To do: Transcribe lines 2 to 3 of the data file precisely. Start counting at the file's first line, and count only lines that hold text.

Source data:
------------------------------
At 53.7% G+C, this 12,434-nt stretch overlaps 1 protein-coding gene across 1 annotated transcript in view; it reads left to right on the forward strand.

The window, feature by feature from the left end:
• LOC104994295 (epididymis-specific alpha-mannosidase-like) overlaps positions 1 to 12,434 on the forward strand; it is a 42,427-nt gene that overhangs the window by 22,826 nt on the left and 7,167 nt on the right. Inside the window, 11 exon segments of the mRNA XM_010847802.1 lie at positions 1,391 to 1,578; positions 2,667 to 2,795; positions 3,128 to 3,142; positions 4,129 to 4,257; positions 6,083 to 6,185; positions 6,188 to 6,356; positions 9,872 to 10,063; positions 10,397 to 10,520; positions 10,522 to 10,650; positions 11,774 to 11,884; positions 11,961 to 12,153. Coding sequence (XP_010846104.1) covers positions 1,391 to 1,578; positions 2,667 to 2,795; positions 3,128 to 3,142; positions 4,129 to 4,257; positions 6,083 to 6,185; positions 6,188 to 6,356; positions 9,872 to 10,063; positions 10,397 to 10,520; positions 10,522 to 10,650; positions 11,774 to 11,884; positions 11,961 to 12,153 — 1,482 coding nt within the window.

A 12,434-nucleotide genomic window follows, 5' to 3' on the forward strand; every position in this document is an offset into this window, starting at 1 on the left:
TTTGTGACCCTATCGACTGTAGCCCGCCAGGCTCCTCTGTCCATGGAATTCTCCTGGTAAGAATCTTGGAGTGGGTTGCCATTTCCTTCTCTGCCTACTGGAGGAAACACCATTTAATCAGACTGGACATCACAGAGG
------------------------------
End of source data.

The window, feature by feature from the left end:
• LOC104994295 (epididymis-specific alpha-mannosidase-like) overlaps positions 1 to 12,434 on the forward strand; it is a 42,427-nt gene that overhangs the window by 22,826 nt on the left and 7,167 nt on the right. Inside the window, 11 exon segments of the mRNA XM_010847802.1 lie at positions 1,391 to 1,578; positions 2,667 to 2,795; positions 3,128 to 3,142; positions 4,129 to 4,257; positions 6,083 to 6,185; positions 6,188 to 6,356; positions 9,872 to 10,063; positions 10,397 to 10,520; positions 10,522 to 10,650; positions 11,774 to 11,884; positions 11,961 to 12,153. Coding sequence (XP_010846104.1) covers positions 1,391 to 1,578; positions 2,667 to 2,795; positions 3,128 to 3,142; positions 4,129 to 4,257; positions 6,083 to 6,185; positions 6,188 to 6,356; positions 9,872 to 10,063; positions 10,397 to 10,520; positions 10,522 to 10,650; positions 11,774 to 11,884; positions 11,961 to 12,153 — 1,482 coding nt within the window.